Sporthaven seawall

Harbormaster Travis Webster, left, with Port Manager Gary Dehlinger, shows the approximate height and location of a temporary seawall to be installed soon at Sporthaven Beach. The roadway along the beach will be closed during the installation. 

When winter storms send waves crashing onto Sporthaven Beach, saltwater, sand and debris are sometimes carried across the roadway above the beach and into the adjacent RV park. 

The result is not only a mess to be cleaned up, but trouble for the sewer system operated by Harbor Sanitary District. Drains at the now-closed shower and toilet facility and sewer connections at the RV sites are vulnerable when high-tide events occur, putting extra strain on the sewage treatment system and creating potential environmental risk. 

Sporthaven is managed by the Port of Brookings-Harbor which has long-term plans to expand the RV park and install new restroom facilities in addition to a wooden seawall. But in the meantime, port commissioners agreed at a meeting on June 16 to install a temporary two-foot concrete block seawall this summer. 

In a memo to commissioners, Port Manager Gary Dehlinger said the port engineer has provided calculations and comments on a plan to create a seawall using unsecured concrete blocks to withstand a 1-foot breaking wave.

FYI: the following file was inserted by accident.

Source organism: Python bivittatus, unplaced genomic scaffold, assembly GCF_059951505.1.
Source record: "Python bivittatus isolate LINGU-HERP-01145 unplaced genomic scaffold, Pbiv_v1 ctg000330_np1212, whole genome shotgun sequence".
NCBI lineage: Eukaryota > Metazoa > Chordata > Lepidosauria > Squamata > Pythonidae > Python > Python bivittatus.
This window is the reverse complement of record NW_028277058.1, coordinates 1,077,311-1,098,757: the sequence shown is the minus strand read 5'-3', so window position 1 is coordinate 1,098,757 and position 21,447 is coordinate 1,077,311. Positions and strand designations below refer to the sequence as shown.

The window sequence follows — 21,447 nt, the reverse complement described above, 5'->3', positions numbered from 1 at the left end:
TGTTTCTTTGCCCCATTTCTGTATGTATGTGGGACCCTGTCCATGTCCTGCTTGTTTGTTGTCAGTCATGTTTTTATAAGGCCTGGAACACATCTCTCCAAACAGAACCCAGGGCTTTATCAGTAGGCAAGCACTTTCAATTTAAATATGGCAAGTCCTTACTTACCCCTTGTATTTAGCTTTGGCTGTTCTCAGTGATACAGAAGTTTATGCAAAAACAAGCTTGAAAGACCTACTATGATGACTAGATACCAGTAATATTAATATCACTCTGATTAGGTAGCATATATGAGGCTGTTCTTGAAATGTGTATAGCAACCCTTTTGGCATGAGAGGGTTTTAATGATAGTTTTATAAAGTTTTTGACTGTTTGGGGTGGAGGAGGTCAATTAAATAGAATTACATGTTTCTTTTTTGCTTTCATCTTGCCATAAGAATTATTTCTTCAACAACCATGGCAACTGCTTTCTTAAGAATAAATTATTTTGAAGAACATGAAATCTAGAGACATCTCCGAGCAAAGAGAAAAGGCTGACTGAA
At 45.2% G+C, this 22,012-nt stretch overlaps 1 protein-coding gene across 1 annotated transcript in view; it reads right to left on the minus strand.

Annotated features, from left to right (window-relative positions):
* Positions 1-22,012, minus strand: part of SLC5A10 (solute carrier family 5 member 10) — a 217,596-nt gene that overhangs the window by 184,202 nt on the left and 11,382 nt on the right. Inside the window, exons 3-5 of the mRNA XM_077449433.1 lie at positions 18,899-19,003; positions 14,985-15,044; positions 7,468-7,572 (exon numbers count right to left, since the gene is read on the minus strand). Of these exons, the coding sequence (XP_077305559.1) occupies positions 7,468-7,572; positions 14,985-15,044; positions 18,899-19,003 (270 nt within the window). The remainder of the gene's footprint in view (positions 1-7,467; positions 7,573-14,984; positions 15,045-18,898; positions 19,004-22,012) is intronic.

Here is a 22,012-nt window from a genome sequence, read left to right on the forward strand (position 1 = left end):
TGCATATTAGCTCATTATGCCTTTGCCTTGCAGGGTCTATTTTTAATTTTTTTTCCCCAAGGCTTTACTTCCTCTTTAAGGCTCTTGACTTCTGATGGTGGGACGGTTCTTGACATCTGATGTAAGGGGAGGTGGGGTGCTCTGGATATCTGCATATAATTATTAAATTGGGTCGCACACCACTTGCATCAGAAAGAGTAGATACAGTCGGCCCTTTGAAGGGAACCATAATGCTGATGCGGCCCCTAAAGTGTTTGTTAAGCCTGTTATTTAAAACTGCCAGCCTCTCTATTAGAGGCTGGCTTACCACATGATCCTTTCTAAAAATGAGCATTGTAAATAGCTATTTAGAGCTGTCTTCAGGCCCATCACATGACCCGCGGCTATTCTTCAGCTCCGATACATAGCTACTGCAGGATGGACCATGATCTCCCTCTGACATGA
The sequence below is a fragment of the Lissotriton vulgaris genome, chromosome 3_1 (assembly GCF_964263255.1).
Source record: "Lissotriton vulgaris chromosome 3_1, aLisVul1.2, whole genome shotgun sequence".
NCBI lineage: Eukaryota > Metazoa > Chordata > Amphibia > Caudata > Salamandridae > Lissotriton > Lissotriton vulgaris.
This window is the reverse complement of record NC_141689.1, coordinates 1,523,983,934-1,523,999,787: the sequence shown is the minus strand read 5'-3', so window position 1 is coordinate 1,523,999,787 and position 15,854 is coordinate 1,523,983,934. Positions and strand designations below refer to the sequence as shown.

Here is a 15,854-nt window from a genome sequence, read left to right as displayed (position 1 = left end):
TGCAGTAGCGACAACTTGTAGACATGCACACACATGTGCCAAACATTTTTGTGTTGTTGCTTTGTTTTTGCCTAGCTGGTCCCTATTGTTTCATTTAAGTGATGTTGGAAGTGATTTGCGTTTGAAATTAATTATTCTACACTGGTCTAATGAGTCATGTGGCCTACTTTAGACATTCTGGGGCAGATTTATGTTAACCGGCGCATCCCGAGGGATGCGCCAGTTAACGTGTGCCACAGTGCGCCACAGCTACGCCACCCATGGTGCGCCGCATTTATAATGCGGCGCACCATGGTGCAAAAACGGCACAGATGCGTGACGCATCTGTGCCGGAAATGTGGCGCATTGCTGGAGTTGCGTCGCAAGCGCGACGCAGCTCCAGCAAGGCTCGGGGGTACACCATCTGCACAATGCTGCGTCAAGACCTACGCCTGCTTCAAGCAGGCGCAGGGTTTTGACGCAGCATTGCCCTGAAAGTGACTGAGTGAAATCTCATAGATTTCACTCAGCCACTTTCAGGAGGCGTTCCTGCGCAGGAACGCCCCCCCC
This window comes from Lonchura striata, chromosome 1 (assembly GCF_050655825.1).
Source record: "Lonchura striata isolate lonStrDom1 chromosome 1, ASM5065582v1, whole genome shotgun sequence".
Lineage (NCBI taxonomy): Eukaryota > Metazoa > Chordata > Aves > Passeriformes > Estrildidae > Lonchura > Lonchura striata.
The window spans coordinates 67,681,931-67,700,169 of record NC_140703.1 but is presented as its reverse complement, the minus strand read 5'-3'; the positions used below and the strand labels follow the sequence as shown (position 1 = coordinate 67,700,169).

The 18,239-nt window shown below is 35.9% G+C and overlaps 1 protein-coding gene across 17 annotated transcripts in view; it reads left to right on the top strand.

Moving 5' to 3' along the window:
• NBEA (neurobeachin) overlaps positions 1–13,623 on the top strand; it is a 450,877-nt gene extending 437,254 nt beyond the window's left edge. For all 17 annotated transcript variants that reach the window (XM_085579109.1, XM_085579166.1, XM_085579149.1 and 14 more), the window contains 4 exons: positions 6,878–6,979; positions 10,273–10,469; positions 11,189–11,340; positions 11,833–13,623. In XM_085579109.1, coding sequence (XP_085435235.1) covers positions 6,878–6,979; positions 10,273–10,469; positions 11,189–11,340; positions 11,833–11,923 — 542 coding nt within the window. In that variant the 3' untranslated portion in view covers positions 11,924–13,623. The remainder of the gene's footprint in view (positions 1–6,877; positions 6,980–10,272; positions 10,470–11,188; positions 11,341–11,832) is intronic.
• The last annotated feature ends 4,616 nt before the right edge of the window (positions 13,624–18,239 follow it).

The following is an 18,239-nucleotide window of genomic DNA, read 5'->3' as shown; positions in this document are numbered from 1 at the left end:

“This wall would certainly impede sand-carrying water, and thus would be effective in protecting sanitary features,” Dehlinger said. He said the plan is consistent with a discussion the board and management had at a special meeting June 11 as a solution to the sanitary district’s concerns about protecting the sewer system. 

Harbormaster Travis Webster said the procurement process for the blocks is underway and installation will be scheduled as soon as possible this summer. When the blocks are available, it will be necessary to close the roadway along Sporthaven Beach for at least a day. 

The two-foot high blocks will be placed about 10 feet back from the existing riprap to create a pathway using the existing concrete and asphalt pavement. Sections of the blocks would be removed to create access points for pedestrians, including at the seasonal beach ramps. The blocks would be reinstalled during King Tide winter storms. 

On the roadway side of the wall, parking stops would be placed two feet back from the blocks to keep vehicles from hitting the wall. 

The roadway will be reduced to a single lane with one-way traffic. Following the installation of the wall, the parking area will be re-striped and signage installed. Webster said there will be a reduction in parking spaces. 

The port also plans to install self-closing sewer caps for all of the full hook-up RV sites. 



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